My Favorite Gay Characters in Literature: Background information when reading Less

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Less by Andrew Sean Greer
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    Jul 2017, 272 pages

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Book Reviewed by:
Kate Braithwaite

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Beyond the Book:
My Favorite Gay Characters in Literature

Print Review

With his portrait of Arthur Less, a lovable — if somewhat hapless — man on a trip round the world, Andrew Sean Greer gives more than a nod to Mark Twain's 1869 satire, The Innocents Abroad. Less, a middle-aged gay man, needs to radically re-write his own novel about "a middle-aged gay man walking about San Francisco." This self-conscious reflection on the concept of a gay character prompted me to recall some of the diverse LGBT characters I have known and loved over the years.

Stephen Gordon is the hero of Radclyffe Hall's classic, The Well of Loneliness (1928). This story of an upper class girl who realizes from an early age that she is attracted to women was banned in Britain after an obscenity trial. Stephen, given a boy's name because her parents expected her to be a boy, grows up and becomes a writer. She finds a more liberal society in pre-First World War Paris but falls in love when she is back in London during the War, with fellow ambulance driver, Mary Llewellyn. The path of love for the two women, however, runs far from smoothly.

A contemporary of Radclyffe Hall, Virginia Woolf, wrote ten novels many of which continue to be studied for their feminist and lesbian themes. One of the most famous, Orlando: A Biography (1928), tells the life story of its eponymous hero who is born a man in Elizabethan England but as an adult falls asleep and wakes up as a woman. Woolf plays with her character's sex, sexuality and age as Orlando lives on through the 18th and 19th centuries, ultimately publishing a novel, as Woolf did, in 1928.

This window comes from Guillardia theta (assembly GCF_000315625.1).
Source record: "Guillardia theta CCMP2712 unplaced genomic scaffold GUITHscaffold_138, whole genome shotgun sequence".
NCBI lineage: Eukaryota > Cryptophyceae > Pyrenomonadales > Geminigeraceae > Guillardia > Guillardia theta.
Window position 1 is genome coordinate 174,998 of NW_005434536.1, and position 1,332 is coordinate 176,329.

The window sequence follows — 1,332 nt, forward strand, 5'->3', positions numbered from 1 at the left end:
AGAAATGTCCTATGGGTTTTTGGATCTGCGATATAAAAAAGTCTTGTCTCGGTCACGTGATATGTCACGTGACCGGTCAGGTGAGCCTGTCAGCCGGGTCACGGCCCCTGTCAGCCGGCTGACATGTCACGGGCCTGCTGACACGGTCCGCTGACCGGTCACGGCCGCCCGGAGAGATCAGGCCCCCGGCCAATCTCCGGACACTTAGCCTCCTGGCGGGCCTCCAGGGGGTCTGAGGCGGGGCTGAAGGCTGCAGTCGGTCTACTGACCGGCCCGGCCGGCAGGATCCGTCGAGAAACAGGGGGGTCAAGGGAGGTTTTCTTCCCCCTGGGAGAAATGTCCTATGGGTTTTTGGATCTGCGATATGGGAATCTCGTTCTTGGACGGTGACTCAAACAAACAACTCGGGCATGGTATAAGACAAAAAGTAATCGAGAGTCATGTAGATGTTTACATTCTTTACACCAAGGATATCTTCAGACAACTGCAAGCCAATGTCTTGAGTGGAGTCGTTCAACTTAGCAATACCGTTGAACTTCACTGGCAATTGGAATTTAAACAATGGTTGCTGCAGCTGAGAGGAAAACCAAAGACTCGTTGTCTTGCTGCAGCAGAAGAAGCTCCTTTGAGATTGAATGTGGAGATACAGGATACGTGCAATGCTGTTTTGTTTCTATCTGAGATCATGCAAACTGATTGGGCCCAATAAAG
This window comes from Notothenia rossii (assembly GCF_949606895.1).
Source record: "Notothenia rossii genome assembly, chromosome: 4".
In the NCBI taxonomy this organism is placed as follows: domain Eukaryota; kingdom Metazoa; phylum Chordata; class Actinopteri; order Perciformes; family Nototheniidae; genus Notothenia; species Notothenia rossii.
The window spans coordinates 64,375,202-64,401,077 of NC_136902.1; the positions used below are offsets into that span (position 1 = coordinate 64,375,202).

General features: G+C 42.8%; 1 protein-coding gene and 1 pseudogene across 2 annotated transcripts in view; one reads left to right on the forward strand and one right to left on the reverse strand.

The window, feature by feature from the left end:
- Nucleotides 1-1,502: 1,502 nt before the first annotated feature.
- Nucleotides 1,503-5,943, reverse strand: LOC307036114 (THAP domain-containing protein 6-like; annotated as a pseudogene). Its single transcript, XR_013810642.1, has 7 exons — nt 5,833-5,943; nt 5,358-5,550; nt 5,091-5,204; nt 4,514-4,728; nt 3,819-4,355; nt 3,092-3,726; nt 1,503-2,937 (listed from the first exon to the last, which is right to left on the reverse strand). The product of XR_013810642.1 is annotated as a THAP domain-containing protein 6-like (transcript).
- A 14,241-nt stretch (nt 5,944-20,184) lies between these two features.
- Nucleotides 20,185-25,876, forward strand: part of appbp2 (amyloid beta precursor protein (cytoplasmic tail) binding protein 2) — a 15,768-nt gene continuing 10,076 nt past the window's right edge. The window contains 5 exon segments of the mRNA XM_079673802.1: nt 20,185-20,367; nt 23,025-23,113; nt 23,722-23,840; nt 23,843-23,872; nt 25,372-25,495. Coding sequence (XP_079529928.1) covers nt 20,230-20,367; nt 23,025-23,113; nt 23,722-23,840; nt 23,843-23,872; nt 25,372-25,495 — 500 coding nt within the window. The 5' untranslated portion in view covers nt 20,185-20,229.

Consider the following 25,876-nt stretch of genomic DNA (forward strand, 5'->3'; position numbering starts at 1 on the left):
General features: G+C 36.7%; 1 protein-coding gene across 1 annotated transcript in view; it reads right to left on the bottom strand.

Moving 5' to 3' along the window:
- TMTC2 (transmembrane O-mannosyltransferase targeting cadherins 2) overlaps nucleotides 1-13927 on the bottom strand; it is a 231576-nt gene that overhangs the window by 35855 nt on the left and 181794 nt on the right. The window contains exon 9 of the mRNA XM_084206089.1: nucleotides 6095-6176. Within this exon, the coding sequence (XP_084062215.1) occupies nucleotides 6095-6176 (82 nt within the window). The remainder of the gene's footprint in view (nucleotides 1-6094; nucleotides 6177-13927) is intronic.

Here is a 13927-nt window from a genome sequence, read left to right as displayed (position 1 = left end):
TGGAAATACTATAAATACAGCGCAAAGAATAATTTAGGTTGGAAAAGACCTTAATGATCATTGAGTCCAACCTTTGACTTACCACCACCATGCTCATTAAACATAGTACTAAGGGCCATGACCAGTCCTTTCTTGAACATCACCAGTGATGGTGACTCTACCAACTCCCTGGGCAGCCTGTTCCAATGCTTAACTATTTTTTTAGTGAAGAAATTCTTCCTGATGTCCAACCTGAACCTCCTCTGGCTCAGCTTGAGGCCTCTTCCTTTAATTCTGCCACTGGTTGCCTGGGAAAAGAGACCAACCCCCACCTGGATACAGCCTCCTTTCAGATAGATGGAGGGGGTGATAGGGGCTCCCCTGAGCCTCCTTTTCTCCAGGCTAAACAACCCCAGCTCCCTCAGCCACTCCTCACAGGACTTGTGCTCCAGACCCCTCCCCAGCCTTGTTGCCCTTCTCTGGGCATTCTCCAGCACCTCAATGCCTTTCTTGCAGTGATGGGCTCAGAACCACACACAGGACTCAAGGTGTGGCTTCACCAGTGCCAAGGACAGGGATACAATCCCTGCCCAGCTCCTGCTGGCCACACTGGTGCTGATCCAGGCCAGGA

Sebastian Flyte is a much-loved central character in Evelyn Waugh's 1945 novel, Brideshead Revisited. Brideshead is the ancestral home of the Flyte siblings Julia and Sebastian. Charles Ryder meets and falls under the spell of Sebastian at University in Oxford but gradually his love for the whole aristocratic family takes over and he also becomes Julia's lover.

During the 1970s and 80s, Armistead Maupin's Tales of the City series of novels, brought to life Michael Tolliver, the kind and generous gay character in the well-loved sequence of ground-breaking stories set in San Francisco. Charting modern day events, including the AIDS epidemic, the series follows multiple characters, including Michael and his transgender landlady, Anna Madrigal.

"Brokeback Mountain," a 1997 short story by Annie Proulx was famously adapted into a movie in 2005. It tells the story of two men, Ennis del Mar and Jack Twist, who have an intense emotional and sexual relationship, but, given the expectations of rural society in the 1960s, they refuse to see themselves as homosexual and go on to marry and have children, although still reuniting numerous times across the next two decades.

Albus Since her debut, Tipping the Velvet (1998), all Sarah Waters's novels, with the exception of The Little Stranger (2009) have included lesbian characters and relationships. In Fingersmith (2002), Su Tinder sets out to be an accomplice in a plot to seduce a wealthy heiress, Maud Lilly. An affair blossoms between the two young women but both are caught up in the lies and machinations of Maud's uncle and the man they call "Gentleman," Richard Rivers.

This is a list that could run on and on. There is Francis Abernethy in The Secret History (1992) by Donna Tartt; Lisbeth Salander in Steig Larsson's Millennium Trilogy; Kay Scarpetta in Patricia Cornwell's long-running crime series, Patrick in The Perks of Being a Wallflower (1999) by Stephen Chbosky and Lestat in Anne Rice's memorable vampire series.

And then there is Albus Dumbledore, famed headmaster of Hogwarts. Although Dumbledore's sexuality was not of relevance to the Harry Potter series, J.K. Rowling has confirmed that the character is gay and it is rumored that this might be an aspect explored in the sequel to the movie, Fantastic Beasts and Where to Find Them.

Article by Kate Braithwaite

This article is from the September 6, 2017 issue of BookBrowse Recommends. Click here to go to this issue.

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